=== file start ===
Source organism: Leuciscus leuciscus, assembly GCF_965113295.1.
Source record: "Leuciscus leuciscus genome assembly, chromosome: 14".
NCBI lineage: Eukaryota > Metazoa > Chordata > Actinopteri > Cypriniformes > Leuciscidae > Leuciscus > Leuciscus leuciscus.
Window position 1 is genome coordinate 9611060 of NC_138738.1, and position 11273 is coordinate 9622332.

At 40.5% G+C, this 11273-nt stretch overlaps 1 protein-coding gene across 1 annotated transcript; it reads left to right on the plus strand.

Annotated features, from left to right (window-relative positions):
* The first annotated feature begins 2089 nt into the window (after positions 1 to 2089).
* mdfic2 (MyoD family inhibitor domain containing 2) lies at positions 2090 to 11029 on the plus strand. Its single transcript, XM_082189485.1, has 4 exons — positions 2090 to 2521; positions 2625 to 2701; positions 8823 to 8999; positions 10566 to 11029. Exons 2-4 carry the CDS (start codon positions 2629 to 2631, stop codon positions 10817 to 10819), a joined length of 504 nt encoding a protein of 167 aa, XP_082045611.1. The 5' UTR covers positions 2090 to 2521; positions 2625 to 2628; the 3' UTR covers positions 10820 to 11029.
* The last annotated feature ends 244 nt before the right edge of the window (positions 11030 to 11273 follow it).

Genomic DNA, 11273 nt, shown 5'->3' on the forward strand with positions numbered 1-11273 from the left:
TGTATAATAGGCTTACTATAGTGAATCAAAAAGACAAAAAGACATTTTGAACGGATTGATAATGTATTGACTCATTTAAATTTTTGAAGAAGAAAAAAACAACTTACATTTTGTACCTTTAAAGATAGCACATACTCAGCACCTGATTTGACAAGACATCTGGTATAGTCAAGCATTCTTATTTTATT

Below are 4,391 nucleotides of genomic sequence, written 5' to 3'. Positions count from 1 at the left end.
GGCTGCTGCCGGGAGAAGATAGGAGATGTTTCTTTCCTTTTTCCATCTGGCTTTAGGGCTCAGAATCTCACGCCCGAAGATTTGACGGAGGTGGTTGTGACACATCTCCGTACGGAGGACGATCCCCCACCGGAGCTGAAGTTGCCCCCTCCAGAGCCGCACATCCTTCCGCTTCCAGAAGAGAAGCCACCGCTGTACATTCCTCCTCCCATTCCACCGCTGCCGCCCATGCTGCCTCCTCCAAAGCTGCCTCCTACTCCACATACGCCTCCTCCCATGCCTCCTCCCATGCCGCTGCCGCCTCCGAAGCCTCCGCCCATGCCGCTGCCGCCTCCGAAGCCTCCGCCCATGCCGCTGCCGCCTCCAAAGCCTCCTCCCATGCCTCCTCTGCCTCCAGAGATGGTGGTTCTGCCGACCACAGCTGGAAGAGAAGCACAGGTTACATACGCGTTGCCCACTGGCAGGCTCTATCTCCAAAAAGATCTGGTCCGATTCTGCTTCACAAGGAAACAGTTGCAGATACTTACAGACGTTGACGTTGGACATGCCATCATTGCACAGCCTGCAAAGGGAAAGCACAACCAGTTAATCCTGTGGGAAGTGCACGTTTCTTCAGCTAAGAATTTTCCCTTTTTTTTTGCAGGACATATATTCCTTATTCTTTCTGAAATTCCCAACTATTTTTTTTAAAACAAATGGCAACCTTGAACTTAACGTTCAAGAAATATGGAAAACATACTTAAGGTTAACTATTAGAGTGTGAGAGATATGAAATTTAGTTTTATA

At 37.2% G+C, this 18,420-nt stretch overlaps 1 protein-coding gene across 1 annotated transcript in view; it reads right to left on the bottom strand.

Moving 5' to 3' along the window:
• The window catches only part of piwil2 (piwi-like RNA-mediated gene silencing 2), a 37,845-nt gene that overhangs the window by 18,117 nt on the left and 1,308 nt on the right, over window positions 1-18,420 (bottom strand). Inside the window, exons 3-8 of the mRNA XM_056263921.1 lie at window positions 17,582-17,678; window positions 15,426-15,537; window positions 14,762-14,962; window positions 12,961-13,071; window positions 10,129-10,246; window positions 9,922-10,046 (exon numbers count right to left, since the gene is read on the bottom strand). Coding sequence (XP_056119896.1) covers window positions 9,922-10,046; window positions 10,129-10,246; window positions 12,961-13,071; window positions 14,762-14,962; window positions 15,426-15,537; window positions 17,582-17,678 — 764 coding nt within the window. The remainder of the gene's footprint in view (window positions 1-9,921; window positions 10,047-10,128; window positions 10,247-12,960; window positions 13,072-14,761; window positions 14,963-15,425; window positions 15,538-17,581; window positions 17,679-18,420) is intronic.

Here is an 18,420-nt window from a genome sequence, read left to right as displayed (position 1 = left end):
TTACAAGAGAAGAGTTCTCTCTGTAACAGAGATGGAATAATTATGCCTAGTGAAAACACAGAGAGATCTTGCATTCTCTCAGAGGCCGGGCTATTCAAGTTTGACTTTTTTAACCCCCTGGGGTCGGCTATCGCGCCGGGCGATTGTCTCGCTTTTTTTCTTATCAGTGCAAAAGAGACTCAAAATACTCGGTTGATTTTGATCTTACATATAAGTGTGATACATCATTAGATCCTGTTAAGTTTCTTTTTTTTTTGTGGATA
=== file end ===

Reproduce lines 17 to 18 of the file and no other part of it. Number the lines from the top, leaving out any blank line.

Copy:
Here is an 18,420-nt window from a genome sequence, read left to right as displayed (position 1 = left end):
TTACAAGAGAAGAGTTCTCTCTGTAACAGAGATGGAATAATTATGCCTAGTGAAAACACAGAGAGATCTTGCATTCTCTCAGAGGCCGGGCTATTCAAGTTTGACTTTTTTAACCCCCTGGGGTCGGCTATCGCGCCGGGCGATTGTCTCGCTTTTTTTCTTATCAGTGCAAAAGAGACTCAAAATACTCGGTTGATTTTGATCTTACATATAAGTGTGATACATCATTAGATCCTGTTAAGTTTCTTTTTTTTTTGTGGATA